After four failed trials concerning the mysterious death of drug peddler, Freddie Gray, charges have been dropped in all remaining cases for one glaring reason: No evidence. The officers should never have been charged.

Ms. Mosby announced that the medical examiner had determined that Gray’s death was attributed to “Homicide,” which – she said – gave her legal footing to go forward. She’s either a poor student of law, or she skewed the information to pursue an agenda.

Most people do not understand that “homicide” is not the same as a “crime.”  Homicide simply means that someone died as a result of the actions of another person. “Homicide” could also come under “self-defense” standards, as well as “accidental circumstances.” Ms. Mosby certainly knew this, but she apparently had something else in mind: get the cops.

Marshall Frank: Restore

Read full story Comments { 22 }


Hillary’s America: The Secret History of the Democratic Party”  =  9


In a word:  Eye-opener

     Hard line Democrats will not like this documentary, doubtful that many will venture into theaters to check it out. They should. There’s a lot to be learned, on both sides of the aisle.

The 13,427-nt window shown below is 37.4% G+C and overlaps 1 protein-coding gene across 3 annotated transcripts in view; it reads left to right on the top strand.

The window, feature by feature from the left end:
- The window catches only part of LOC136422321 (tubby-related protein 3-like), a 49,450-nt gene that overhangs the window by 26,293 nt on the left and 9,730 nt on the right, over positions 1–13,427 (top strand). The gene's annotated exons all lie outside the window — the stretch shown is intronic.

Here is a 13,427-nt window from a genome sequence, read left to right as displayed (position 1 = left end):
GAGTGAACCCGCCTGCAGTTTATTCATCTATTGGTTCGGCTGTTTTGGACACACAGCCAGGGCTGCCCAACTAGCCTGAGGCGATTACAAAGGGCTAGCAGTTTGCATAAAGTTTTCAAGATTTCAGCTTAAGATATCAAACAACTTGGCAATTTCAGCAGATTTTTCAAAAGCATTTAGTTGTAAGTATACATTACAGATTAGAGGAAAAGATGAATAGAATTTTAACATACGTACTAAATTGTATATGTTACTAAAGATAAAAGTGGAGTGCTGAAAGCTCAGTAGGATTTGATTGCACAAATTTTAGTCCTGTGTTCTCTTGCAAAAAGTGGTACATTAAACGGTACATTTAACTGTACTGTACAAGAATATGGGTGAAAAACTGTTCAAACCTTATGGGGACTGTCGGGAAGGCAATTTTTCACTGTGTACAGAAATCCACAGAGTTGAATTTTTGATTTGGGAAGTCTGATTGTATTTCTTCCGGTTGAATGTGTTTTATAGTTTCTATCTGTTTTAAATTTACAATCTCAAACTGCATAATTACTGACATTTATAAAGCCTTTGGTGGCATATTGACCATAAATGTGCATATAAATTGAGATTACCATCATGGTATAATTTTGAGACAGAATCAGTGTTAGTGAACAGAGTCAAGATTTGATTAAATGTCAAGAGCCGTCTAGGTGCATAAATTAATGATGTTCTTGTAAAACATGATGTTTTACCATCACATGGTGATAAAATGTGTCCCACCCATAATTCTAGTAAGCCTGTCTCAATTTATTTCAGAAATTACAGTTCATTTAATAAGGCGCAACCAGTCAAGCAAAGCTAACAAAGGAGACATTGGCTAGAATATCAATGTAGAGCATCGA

Actually, it’s a remarkable history lesson for all Americans, unveiling a great deal about the horrors of politics through America’s history, and how it was the Republicans, and not the Democrats in the 19th and early part of the 20th centuries, who championed civil rights and opposed slavery, and who we would call the most progressive of the two parties in standing up for the little people. There is much to be learned about past presidents, such as Andrew Jackson, Woodrow Wilson and Lyndon B. Johnson that may surprise a lot of folks.

     One interesting line (which checks out as accurate) was how and why Lyndon Johnson revised the national welfare system, not so much to help people, but to enhance a party voting bloc, saying “I’ll have those n—-ers voting Democratic for the next 200 years.” (Recorded in a book by Ron Kessler, during a conversation he

Read full story Comments { 20 }